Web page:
Liberty and justice for ???

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Uncle Jay & I tour Independence Hall. Here we stand in the room where the Declaration of Independence was signed.

Today I take a virtual tour of Philadelphia, PA, where the signers of our Declaration of Independence used their quills to forever separate themselves from the paternalistic power, Great Britain.  I visited Philly in January 2013 with my uncle and today browse my photo album that captured my experience.  It was a strange day for me tip-toeing down the uneven cobblestone roads and marching my way through Independence Hall with my tall leather boots pounding noisily on the 250 year old wooden floorboards.  Since I was raised as an expat in East Asia, I feel a different tie to the nation represented by an eagle and 13 stars proudly embossed on my passport and IDs.

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Text reads: Chief Little Bear, a member of the Blackfeet Tribe, photographed at the Bell at the 1915 Panama-Pacific Exposition in San Francisco, on the Bell’s last national tour. Forced to choose between segregation and assimilation that insisted upon the suppression of their unique cultural practices, Native Americans may not have seen the hope of fair treatment and equal rights embodied in the Bell.

One thing that stands out in my experience is the memorial to the LIBERTY bell.  Even the name memorial makes me think that we’re honoring something that died and indeed, the 2,000lb bell ordered by the PA state government lived a short life as a chime to assemble or sound peals of celebration.  Early on in it’s call of duty, it cracked, was repaired twice, but cracked and cracked again.  It was retired from service but became a symbol of American liberty.

Is there some irony in this?  A land infiltrated by Europeans with a destiny to conquer and settle was also the land of slaughter and bloodshed of millions of indigenous peoples who had called it home for centuries on end.  It was the land of enslaved people of African heritage who often wore bells like cattle so their “masters” and “owners” could keep track of them.  As we took our stand and declared our independence and liberty from our “unjust” fatherland, were we not also perpetuating a worse injustice in this new land?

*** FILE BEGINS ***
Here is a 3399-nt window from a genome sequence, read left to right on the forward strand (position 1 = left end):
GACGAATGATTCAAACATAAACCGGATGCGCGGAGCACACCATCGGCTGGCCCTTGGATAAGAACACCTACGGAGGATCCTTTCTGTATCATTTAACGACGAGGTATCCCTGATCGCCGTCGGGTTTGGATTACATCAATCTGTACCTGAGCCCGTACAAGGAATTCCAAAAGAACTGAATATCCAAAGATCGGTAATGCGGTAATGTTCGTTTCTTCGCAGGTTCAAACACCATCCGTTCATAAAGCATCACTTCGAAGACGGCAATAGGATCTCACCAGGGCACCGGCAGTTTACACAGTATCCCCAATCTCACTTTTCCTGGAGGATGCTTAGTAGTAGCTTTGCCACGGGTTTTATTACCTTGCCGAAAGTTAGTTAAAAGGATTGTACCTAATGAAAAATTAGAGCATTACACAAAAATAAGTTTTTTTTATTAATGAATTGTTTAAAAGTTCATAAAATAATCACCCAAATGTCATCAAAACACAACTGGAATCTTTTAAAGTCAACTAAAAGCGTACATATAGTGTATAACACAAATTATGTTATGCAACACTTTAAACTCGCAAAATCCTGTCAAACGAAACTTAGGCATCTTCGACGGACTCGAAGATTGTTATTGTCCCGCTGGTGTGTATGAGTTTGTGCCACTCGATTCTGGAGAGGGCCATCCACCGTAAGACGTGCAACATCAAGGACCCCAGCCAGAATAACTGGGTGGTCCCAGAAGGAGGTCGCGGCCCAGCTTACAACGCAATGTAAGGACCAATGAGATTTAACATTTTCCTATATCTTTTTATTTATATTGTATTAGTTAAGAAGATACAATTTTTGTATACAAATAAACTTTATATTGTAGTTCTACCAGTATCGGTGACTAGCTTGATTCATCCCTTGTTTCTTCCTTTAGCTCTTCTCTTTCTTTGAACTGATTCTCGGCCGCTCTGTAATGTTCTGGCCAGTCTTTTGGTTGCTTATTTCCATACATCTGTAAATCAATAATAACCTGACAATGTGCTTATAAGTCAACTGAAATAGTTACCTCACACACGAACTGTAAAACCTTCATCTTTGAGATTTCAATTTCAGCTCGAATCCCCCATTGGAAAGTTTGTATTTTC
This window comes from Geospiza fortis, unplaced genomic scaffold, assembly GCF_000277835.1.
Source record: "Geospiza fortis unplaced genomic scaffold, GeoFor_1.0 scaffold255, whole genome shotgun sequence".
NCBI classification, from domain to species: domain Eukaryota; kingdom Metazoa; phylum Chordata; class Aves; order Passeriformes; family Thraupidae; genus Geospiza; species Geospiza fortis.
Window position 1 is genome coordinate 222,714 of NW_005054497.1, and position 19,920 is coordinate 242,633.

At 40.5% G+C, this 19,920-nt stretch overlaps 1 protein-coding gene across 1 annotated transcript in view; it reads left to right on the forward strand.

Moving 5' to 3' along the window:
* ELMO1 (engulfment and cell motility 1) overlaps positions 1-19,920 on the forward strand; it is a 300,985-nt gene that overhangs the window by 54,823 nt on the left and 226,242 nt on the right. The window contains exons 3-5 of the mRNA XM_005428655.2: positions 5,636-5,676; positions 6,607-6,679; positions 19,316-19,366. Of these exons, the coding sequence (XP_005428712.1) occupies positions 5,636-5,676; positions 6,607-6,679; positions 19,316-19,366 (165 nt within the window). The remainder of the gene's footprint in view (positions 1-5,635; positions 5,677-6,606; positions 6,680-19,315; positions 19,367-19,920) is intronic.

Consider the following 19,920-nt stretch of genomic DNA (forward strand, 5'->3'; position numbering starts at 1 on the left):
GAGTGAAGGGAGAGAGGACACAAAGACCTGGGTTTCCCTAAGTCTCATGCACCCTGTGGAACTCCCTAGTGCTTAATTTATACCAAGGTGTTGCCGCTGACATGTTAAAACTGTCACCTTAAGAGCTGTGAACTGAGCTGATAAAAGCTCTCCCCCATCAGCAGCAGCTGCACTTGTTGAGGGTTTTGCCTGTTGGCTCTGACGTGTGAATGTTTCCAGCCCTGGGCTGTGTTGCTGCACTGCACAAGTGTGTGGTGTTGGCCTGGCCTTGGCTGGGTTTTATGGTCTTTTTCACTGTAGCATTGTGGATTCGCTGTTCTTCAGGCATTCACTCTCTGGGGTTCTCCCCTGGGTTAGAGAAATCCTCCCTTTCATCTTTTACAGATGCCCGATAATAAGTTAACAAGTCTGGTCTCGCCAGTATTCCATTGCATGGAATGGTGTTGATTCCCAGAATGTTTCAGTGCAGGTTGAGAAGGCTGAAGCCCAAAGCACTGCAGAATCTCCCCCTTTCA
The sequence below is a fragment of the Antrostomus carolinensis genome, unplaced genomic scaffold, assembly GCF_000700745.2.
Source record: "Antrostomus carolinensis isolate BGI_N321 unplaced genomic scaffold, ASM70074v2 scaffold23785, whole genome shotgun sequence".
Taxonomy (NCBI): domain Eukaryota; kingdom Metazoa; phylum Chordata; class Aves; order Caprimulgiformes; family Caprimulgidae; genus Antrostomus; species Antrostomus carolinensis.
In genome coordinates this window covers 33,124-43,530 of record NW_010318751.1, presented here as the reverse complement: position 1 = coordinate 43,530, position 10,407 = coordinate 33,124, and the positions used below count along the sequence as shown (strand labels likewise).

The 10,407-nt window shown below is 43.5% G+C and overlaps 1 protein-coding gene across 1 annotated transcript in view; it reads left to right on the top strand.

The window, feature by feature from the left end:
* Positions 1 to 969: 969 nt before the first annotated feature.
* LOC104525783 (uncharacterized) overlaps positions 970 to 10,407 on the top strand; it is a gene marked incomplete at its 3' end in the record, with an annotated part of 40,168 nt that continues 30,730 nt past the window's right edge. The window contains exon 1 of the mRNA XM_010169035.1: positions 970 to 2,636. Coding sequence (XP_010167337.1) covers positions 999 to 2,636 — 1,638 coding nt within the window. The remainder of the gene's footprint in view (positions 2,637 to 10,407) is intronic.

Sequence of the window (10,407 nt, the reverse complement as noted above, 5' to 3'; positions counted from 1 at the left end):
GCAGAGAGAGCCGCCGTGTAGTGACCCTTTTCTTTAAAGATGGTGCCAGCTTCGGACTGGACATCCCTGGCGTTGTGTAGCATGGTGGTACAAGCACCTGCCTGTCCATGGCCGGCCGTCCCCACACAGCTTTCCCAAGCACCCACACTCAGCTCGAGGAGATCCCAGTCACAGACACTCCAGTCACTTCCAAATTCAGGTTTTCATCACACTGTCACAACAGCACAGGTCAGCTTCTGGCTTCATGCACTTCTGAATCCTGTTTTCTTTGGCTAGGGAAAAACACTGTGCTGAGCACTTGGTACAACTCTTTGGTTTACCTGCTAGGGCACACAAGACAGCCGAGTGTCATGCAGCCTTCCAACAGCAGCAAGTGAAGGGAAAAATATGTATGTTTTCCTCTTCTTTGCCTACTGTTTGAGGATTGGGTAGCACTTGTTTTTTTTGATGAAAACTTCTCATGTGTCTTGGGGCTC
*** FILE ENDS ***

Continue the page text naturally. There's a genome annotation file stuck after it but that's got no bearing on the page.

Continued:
My heart is in turmoil.  I don’t know what to do with this 239th year of our nation’s “independence”.  While I am grateful for the freedoms I have grown up with–to never go without a meal, enjoy fine arts and athletics, get a higher education, travel the world, learn from people of different ethnic and religious backgrounds–I recognize that my freedom came at the price of other’s freedoms being taken away, and for this I grieve.  Isn’t Selma, Ferguson, Charleston… an indication that our nation is still divided by a fissure of false liberty?  The bell doesn’t ring, it clanks to a tune of racial divide.  We cannot ignore any longer this sickness which brings a fragility to our attempt at appearing united.  If we want to truly be united, we must re-examine the pains of our past, the cracks in our nation’s foundation of liberty and justice.

I think this is possible, otherwise I wouldn’t care to write on such a sobering subject.  I believe healing of our nations deep wounds of colonization, subjugation, and domination can be cleansed.  I believe we can be reconciled along the lines of racial injustice.  I believe we can re-imagine a nation that has become home to people of every ethnicity where it can embody liberty and justice for ALL.

How!?  I don’t have the recipe or play-by-play of instructions.  I don’t claim to have a manual for fixing a divided society.  I don’t suggest that it’s easy or quick.  But I do know that the path to healing is found through the way of the cross.  It is found through the life of the man who descended from the place of greatest power to become the least powerful and in doing so, to reconcile the great divide.  The man JESUS who in humility left his heavenly throne, to walk with us and bleed with us, to get close to the lowest in society, to flee as a refugee, to be the friend of the poor and needy sinners, and to die as a criminal.  It is his example of surrender to the suffering inflicted by unjust powers that opened the way for a greater power to emerge–power over death!  The power of LOVE.

So on this day I pray, that in some small or great way, my life can reflect that love that heals the great crack.  I pray that there will be many of us who are captured by His desire for our reconciliation and humble ourselves with our faces in the dirt and then rise to march forward to carry healing for our land.  By His grace and power, alone it is possible.  Lord, let it be.

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Re-imagining liberty and justice restored
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